But pleez don't go changing to try and please me, you never let me down before.

  • The Professor

    One topic that I've been considering to start posting about is architecture as machines, such as castles and other old, large buildings.
    Is anyone interested in that sort of thing or is it too far off-centre?

    • fodder650

      So a building that serves another function besides just housing?

      • The Professor

        Pretty much. The buildings don't necessarily have to provide housing either, like the observatories in the comments above.
        It's kind of a tricky topic to approach, which is why I haven't done anything with it yet.

        • CaptianNemo2001

          Like the Mesta Machine Factory working as a whole to make all of their cool stuff. I noticed that there's usually no pricing on their engines.

    • CaptianNemo2001

      There are some wicked epic defensive castles that are truly impressive. But I don't have many on my list of impressive castles. But maybe I can write up a list of ones that are "above average". It has been quite some time since I have looked into castles.

    • Vairship

      Yes! Especially how castles evolved to adapt to the ever-changing assault weaponry.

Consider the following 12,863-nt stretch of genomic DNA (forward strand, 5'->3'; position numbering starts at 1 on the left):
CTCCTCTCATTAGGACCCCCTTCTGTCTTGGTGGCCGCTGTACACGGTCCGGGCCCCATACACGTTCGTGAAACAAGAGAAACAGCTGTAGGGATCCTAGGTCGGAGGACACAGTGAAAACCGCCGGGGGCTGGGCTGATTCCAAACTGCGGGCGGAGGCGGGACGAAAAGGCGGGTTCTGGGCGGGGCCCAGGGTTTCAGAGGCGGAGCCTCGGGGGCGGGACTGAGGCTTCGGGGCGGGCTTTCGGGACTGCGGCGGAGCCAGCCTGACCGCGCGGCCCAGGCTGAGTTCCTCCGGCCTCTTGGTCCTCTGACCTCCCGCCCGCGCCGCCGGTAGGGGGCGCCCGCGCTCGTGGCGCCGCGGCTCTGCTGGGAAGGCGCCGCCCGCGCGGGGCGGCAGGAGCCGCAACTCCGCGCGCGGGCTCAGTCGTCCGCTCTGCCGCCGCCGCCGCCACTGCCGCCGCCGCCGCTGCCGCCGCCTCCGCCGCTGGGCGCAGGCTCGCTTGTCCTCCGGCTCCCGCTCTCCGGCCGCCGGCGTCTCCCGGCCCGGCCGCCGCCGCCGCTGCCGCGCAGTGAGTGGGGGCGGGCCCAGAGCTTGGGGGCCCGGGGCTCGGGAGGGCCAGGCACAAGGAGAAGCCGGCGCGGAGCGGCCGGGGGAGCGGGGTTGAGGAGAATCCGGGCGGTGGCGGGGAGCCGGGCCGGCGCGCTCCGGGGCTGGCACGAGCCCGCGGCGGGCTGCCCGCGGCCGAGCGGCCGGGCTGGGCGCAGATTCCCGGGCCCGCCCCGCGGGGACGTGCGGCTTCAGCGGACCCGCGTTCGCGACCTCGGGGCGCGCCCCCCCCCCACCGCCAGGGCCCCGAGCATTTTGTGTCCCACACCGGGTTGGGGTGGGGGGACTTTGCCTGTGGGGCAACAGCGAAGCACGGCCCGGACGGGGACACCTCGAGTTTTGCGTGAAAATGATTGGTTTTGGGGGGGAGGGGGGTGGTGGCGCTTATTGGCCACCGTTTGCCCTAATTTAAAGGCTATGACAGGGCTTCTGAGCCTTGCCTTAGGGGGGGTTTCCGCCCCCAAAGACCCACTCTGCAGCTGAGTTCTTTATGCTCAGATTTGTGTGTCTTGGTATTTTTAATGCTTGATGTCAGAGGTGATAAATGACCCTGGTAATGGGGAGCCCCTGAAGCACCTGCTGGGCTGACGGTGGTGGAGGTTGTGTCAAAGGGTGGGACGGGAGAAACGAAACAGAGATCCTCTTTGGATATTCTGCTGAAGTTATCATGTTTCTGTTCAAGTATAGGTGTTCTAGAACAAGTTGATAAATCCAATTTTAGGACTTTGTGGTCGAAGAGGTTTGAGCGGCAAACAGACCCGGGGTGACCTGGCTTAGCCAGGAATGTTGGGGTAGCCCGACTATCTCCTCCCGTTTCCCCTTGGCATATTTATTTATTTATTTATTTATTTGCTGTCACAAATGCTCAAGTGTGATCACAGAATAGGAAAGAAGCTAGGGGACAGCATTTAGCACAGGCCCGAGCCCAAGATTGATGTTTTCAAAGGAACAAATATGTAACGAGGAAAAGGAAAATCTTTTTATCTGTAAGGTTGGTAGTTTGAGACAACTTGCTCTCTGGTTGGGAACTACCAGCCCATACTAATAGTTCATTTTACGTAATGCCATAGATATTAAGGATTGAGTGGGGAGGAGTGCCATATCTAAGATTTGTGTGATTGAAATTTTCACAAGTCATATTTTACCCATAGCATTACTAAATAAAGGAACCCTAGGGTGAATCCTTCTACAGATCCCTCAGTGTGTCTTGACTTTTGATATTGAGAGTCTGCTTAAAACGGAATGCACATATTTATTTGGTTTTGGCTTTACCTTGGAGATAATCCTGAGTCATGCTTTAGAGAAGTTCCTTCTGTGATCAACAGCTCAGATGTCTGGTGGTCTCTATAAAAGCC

• Stephen

    Having just returned from visiting my daughter in Amsterdam, I have to admit the restored 17th century windmill was the most fascinating thing I've seen in a long time (it was actually in Leiden), made of wood and stone and lubricated with whale oil. It's a wonder they didn't fly apart and kill everyone within 5 miles (I guess that would be 8 kilometers :~) But I do agree, how could you not want a Mosquito, or a diesel powered attack sub for that matter?

  • CaptianNemo2001

    I'll take a Type XXIII U-boat from the second world war. I would of course tear out the torpedo tubes and convert the front part to a large lock out chamber so I can have fun. That and upgrade the batteries, motors ect.

    • Stephen

      My first trip to Chicago gave me an opportunity to spend a Saturday in the Museum of Science and Industry. I went through the U505 display twice! That was 25 years ago and I've never had the occasion to return, but I have read that the U-boat display has improved and enlarged. For our 30th wedding anniversary a couple years ago, the bride and I went to Portland. She wanting to experience the multiple food carts, I wanted to see the USS Blueback. That would be my choice, beautiful bit of equipment. The Spruce Goose was impressive as well, but I'd rather have the Mosquito.

      • CaptianNemo2001

        There is 3D scanned images of the USS Blueback on its website. You need "quicktime" to view them. They some how man handled a 3D laser scanner into the sub and then turned it on and left as the laser scanned everything within reach and then they moved it and repeated it until they got most of the submarine. They then stitched it all back together to make one massive image/object.

  • Anything pre-microprocessor era is my favorite. Although some of the early days of internet stuff is good too, just because I was around for that stuff.